No suggestion is made as to how to secure "ROVER" to the top of "LANDER".

The sketch, "Voyager", shows in more detail the bottom module:

A. The space under the 'nose' is such it just clears the hallway step allowing "VOYAGER" to dock tightly with the step..

B. The width of the 'nose' provides the path for the wheels on the "Lander" module.

C. The height of the 'nose' allows a " plywood bridge to be fitted that matches the height of the top of the exit door threshold.. Locating 'pins' are suggested to eliminate any tendency for a wheel on the "lander" to push the "Voyager" away from the steps.

D. The 'tail' is a jack point.

E. The cutout in the bottom of the 'nose' also provides a jack point.

F. Relatively small 'swivel casters' are shown ( and recommended ) as they minimize the amount of de-stabilization which occurs when swivel casters swivel. In as much as it is likely that force for turning will be applies to "Rover" ( ideally it should be applied as low as possible on "VOYAGER" ) and that swivel casters often pivot with a lurch, combine to make it desirable to have the worst case tilt point as far out from the center line as possible.

H. An alignment rail is shown to help align the "Lander" and the "Voyager" when "Rover" is being returned to the shop.

I. The roller tracks support the "Lander"during on and off loading. The back swivel casters on the "Lander" hang in mid air Up side down fixed casters are drawn, but many other designs would also work, possibly including use of UHMW plastic 'slick strips'..

J. A bit of detail is shown on the alignment pin idea. A similar idea is applicable to the Lander upper deck.

K. The top step 'bridge' is shown with 'side rails'.

The sketch of "lander" shows:

A. Bigger and wider wheels, fixed in front, and a "short offset" swivel caster on the back. Typical swivel casters have an offset approximately equal to the wheel radius where the short offset is more like 1". These steer harder, but do not cause near as much tip point shift when turning.

B. Cutouts nose and tail for jacking points.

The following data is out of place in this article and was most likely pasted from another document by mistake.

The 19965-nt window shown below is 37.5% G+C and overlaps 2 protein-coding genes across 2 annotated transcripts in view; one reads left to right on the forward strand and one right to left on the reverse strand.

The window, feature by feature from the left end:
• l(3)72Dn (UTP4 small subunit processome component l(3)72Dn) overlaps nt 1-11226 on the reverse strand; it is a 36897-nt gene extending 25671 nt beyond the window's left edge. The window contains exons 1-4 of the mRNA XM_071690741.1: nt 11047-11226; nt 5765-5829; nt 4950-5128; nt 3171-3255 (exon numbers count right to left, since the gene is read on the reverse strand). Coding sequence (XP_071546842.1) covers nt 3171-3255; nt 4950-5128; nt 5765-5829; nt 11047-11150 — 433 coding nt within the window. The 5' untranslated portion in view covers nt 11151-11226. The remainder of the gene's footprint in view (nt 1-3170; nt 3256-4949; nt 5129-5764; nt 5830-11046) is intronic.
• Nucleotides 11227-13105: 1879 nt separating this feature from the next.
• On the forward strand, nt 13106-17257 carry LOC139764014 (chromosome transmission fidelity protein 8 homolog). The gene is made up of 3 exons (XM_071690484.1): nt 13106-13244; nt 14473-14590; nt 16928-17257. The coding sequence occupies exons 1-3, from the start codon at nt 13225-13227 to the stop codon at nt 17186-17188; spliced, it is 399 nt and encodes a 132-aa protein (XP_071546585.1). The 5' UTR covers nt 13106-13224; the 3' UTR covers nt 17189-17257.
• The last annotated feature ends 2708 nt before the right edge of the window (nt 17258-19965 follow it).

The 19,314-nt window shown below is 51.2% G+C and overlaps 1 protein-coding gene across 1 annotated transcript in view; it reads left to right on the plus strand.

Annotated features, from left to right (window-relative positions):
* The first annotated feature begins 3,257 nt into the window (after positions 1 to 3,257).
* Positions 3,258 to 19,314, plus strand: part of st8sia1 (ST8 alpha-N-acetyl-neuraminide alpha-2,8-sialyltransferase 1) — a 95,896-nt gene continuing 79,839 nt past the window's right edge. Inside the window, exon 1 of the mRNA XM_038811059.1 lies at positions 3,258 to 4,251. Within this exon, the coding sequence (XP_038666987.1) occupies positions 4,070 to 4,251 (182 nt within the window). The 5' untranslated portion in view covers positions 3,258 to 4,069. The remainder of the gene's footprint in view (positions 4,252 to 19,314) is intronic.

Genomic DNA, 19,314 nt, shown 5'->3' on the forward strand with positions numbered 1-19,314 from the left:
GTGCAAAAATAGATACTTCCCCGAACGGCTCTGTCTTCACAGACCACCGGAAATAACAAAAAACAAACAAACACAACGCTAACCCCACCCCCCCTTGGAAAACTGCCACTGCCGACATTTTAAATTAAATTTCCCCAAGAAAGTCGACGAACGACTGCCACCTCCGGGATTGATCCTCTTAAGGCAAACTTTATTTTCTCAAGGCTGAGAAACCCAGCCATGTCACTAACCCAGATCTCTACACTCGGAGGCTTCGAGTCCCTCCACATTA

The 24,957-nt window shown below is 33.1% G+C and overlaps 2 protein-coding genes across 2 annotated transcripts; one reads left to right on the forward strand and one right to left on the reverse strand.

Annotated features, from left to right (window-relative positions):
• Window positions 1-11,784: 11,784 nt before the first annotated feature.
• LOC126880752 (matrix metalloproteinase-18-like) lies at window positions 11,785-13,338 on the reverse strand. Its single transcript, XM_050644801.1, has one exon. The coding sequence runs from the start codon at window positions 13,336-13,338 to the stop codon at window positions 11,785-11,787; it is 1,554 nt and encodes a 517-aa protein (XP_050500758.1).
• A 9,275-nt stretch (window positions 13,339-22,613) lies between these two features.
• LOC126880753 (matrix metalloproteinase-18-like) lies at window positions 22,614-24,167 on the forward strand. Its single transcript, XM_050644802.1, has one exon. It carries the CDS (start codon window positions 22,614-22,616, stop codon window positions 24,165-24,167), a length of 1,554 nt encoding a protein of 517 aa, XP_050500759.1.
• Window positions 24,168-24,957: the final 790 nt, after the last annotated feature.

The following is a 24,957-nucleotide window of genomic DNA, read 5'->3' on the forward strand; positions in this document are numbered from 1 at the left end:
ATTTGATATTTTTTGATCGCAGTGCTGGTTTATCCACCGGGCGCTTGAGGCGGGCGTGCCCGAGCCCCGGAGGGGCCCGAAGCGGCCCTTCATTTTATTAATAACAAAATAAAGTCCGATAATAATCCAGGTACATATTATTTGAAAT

C. Blocking points before the front wheels and behind the back wheels.

D. The deck height is lower than the rear floor of the present car.
D1. For maximizing stability of "lander" with "Rover" on board.
D2. Accommodation of potentially lower car or trailed deck height in the future.

In use, I see the "Lander" jacked up and blocks of appropriate height placed before the front and after the rear wheels to give maximum stability for the transition into the car. The car should also have a jack or blocks so there is no de-stabilizing change in the car position while "Rover" is moving in or out.

E. Not shown, but worth considering, would to make the top deck of "Lander" be detachable.

When bringing "LANDER" and "ROVER" back up a ramp ( 2" rise 24" run ) into the hallway outside door, I see use of a 2::1 block and tackle with the person being inside the building and "LANDER" and "ROVER" being pulled in. This reduces force needed and if the free end of the tackle is anchored to "VOYAGER" prevents anything from scooting apart. In addition the person can fine tune the transition of "LANDER" onto "VOYAGER".

The sketch "Thruster Option" shows an idea on how the process of moving from in the shop to into the hall could be made a 'solo' operation.

This shows two worm gear windshield wiper motors. One rotates an eccentric which forces a drive wheel into contact with the floor. The other motor rotates this drive wheel applying a force at 90 degrees to the "Voyager" long axis. The drive wheel and motor are show on a hinged bottom plate, which the eccentric swings.

This is anticipated to be an easy on - easy off item.

The sketch "SKYHOOK OPTION" show a modified "A Frame". It is anticipated that there would be two 2-spool winches which could be operated together or separate. It is also anticipated that this frame would be easy to assemble or disassemble.

As shown, the "Lander" top deck is being used as the platform for "rover". In this mode Rover can be placed close to ground level.

In a second mode ( not shown ) would have the cables located so as to be parallel in the long direction and located where, with suitable padding and packing, they could be wrapped around "Rover". Then, by operating the winches separately, "rover" could be rolled so as to access the bottom.

We are all ears, any and all suggestions are welcome!

Regards, Bill & J-E